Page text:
I know the system by which import bonds work; but that is not new. What is objected to by hon. Members above the Gangway is something entirely new, and if there is anything new surely the right hon. Gentleman, through the Foreign Office, can find out what it is, and if it is an infringement of the understanding reached at Geneva and endorsed by the German Government, he has the right to protest. In these matters international action can be of great benefit to our people at home, and I hope he will not hesitate to take the matter up. If this Motion is inspired by a general opposition to the import of foreign grown grain—[HON. MEMBERS: "No!"]—there has been strong opposition in some quarters to the import of any foreign grown grain—if that is the object of the present Motion, then I can assure them that they are not likely in this House to find willing acceptance of proposals which mean the imposition of a tax on imported wheat. We have passed that stage. Does it mean that this peril to agriculture, or whatever it may be, is to be met by a bounty? We had the experiment of a subsidy in recent times, and it was repealed at the request of a Conservative Chancellor of the Exchequer; and his request for repeal met with the support of the Conservative party of the day.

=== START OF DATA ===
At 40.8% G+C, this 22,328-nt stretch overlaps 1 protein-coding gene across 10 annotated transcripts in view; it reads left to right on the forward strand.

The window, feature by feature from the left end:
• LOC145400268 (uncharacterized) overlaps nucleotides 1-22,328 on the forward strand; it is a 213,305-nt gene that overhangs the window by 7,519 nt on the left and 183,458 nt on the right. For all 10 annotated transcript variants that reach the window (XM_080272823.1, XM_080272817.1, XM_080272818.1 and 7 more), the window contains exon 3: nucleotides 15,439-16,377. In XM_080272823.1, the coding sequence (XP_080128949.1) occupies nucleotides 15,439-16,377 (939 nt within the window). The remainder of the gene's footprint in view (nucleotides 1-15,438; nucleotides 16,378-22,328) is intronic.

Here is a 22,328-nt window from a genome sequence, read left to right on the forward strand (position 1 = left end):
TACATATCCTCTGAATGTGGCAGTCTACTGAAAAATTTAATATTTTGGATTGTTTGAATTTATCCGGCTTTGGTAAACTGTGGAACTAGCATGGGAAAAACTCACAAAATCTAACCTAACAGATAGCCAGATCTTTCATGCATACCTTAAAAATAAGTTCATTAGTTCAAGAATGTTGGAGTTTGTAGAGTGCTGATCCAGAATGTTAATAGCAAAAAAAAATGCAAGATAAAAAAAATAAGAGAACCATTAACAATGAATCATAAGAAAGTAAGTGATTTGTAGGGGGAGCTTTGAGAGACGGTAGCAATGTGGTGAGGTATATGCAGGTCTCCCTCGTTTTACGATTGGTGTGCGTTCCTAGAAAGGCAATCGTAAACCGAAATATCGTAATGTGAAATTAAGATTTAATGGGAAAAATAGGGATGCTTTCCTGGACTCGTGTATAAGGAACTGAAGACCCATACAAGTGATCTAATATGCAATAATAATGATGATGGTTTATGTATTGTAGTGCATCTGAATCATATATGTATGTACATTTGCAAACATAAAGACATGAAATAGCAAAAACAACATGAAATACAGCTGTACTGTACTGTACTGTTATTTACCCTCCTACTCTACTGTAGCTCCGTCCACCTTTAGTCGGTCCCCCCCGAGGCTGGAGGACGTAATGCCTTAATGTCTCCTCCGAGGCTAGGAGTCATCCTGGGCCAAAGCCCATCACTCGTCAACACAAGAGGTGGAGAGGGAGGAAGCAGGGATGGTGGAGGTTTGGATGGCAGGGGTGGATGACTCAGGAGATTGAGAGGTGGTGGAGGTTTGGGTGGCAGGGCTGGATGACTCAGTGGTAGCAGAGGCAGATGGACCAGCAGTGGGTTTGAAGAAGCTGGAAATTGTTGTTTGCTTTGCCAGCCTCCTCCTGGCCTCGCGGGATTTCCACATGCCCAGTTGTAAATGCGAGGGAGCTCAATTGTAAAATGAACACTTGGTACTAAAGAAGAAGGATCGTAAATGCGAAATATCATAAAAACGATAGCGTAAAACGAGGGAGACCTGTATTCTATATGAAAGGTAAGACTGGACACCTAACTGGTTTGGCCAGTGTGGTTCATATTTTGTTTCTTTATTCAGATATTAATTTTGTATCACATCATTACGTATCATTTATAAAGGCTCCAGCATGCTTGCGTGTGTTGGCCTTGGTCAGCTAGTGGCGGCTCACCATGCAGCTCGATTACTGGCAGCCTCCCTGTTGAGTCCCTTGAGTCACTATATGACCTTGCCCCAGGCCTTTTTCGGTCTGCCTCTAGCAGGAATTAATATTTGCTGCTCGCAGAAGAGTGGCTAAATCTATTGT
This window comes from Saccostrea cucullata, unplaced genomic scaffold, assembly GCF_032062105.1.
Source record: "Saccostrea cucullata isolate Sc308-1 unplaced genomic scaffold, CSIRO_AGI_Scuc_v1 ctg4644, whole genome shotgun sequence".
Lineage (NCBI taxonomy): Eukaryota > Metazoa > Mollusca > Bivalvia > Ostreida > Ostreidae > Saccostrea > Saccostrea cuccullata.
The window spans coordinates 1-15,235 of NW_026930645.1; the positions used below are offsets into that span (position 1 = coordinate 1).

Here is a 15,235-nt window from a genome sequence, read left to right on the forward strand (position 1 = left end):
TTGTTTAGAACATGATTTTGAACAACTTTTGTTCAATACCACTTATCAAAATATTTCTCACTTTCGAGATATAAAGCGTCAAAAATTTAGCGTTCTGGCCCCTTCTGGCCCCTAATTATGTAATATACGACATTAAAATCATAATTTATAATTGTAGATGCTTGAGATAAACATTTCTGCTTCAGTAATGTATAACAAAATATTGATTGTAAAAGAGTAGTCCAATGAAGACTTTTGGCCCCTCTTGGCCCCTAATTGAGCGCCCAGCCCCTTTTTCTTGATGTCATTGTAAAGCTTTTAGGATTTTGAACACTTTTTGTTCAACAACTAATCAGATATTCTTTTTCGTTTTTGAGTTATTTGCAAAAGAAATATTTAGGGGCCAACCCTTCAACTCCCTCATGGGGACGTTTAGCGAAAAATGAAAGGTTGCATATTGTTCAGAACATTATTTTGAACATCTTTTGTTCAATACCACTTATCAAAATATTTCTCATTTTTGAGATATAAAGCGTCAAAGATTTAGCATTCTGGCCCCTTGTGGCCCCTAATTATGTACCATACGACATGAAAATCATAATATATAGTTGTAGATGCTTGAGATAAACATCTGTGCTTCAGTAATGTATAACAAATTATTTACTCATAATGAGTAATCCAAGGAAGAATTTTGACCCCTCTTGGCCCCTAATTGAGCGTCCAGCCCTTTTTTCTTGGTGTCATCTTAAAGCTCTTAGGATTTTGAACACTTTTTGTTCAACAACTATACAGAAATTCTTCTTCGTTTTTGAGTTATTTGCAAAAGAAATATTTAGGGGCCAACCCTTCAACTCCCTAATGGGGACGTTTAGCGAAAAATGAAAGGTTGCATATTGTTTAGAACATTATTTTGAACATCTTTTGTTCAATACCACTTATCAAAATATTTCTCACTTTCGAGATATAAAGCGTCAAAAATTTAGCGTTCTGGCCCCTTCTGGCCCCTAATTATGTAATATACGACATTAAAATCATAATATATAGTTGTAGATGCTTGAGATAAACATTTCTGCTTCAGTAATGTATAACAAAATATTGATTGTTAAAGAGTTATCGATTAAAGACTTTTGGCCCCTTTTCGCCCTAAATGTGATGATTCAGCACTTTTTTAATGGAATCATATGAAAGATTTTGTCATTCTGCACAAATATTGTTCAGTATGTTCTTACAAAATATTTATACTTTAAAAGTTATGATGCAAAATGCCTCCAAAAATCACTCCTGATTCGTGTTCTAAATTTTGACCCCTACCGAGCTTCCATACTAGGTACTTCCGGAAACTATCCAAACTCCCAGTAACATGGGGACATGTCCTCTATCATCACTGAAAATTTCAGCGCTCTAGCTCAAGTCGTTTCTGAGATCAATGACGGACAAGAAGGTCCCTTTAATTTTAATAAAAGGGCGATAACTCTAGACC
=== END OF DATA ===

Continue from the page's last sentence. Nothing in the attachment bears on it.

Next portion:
A subsidy will not do; we know that by experience. What is to be the device to which hon. Members above the Gangway will now turn? They are thrown back to some of the old devices of the old Protectionists of the past. It is amusing to find them reviving a policy which were barely up to date 60 years ago. There is only one new way by which you can deal with these economic questions, and that is on an international basis. If we can persuade the world, as we are gradually, that by international solution we can abate the hard-ships of our people and of our prime producers then along that line lies the path of duty.